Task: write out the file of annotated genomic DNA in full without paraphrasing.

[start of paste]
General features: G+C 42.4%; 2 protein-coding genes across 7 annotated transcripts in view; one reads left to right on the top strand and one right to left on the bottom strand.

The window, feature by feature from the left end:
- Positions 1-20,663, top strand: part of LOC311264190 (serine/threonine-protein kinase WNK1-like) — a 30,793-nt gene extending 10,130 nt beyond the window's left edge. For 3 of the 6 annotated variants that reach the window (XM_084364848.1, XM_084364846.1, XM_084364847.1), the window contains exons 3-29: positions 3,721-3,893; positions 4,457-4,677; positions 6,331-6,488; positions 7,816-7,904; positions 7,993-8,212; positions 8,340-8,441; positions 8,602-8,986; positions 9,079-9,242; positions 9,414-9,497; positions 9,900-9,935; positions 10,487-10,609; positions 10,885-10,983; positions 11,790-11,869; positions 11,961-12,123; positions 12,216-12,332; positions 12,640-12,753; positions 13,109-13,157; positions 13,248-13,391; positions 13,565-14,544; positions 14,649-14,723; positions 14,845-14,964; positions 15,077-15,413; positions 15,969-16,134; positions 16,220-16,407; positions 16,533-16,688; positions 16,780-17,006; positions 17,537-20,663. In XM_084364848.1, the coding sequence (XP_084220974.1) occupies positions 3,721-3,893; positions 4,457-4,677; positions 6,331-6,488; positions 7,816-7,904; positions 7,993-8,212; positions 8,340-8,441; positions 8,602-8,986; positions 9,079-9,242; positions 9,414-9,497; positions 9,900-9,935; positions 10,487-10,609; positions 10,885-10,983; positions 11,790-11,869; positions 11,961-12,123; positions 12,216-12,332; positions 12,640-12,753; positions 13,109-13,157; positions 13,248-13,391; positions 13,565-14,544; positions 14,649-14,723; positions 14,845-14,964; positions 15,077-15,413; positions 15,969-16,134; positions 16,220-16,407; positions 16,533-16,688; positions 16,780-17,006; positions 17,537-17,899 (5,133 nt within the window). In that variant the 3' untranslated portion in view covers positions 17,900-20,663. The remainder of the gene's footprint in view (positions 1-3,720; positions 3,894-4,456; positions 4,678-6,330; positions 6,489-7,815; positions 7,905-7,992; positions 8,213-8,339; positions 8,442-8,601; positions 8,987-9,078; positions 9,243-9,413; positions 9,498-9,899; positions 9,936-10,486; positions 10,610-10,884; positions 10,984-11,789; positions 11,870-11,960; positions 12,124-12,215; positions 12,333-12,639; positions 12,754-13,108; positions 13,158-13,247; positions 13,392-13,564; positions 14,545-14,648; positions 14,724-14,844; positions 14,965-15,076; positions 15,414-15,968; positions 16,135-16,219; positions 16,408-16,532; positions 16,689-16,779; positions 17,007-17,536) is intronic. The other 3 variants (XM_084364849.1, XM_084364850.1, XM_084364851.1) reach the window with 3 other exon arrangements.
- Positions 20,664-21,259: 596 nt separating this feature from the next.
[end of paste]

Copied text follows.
General features: G+C 42.4%; 2 protein-coding genes across 7 annotated transcripts in view; one reads left to right on the top strand and one right to left on the bottom strand.

The window, feature by feature from the left end:
- Positions 1-20,663, top strand: part of LOC311264190 (serine/threonine-protein kinase WNK1-like) — a 30,793-nt gene extending 10,130 nt beyond the window's left edge. For 3 of the 6 annotated variants that reach the window (XM_084364848.1, XM_084364846.1, XM_084364847.1), the window contains exons 3-29: positions 3,721-3,893; positions 4,457-4,677; positions 6,331-6,488; positions 7,816-7,904; positions 7,993-8,212; positions 8,340-8,441; positions 8,602-8,986; positions 9,079-9,242; positions 9,414-9,497; positions 9,900-9,935; positions 10,487-10,609; positions 10,885-10,983; positions 11,790-11,869; positions 11,961-12,123; positions 12,216-12,332; positions 12,640-12,753; positions 13,109-13,157; positions 13,248-13,391; positions 13,565-14,544; positions 14,649-14,723; positions 14,845-14,964; positions 15,077-15,413; positions 15,969-16,134; positions 16,220-16,407; positions 16,533-16,688; positions 16,780-17,006; positions 17,537-20,663. In XM_084364848.1, the coding sequence (XP_084220974.1) occupies positions 3,721-3,893; positions 4,457-4,677; positions 6,331-6,488; positions 7,816-7,904; positions 7,993-8,212; positions 8,340-8,441; positions 8,602-8,986; positions 9,079-9,242; positions 9,414-9,497; positions 9,900-9,935; positions 10,487-10,609; positions 10,885-10,983; positions 11,790-11,869; positions 11,961-12,123; positions 12,216-12,332; positions 12,640-12,753; positions 13,109-13,157; positions 13,248-13,391; positions 13,565-14,544; positions 14,649-14,723; positions 14,845-14,964; positions 15,077-15,413; positions 15,969-16,134; positions 16,220-16,407; positions 16,533-16,688; positions 16,780-17,006; positions 17,537-17,899 (5,133 nt within the window). In that variant the 3' untranslated portion in view covers positions 17,900-20,663. The remainder of the gene's footprint in view (positions 1-3,720; positions 3,894-4,456; positions 4,678-6,330; positions 6,489-7,815; positions 7,905-7,992; positions 8,213-8,339; positions 8,442-8,601; positions 8,987-9,078; positions 9,243-9,413; positions 9,498-9,899; positions 9,936-10,486; positions 10,610-10,884; positions 10,984-11,789; positions 11,870-11,960; positions 12,124-12,215; positions 12,333-12,639; positions 12,754-13,108; positions 13,158-13,247; positions 13,392-13,564; positions 14,545-14,648; positions 14,724-14,844; positions 14,965-15,076; positions 15,414-15,968; positions 16,135-16,219; positions 16,408-16,532; positions 16,689-16,779; positions 17,007-17,536) is intronic. The other 3 variants (XM_084364849.1, XM_084364850.1, XM_084364851.1) reach the window with 3 other exon arrangements.
- Positions 20,664-21,259: 596 nt separating this feature from the next.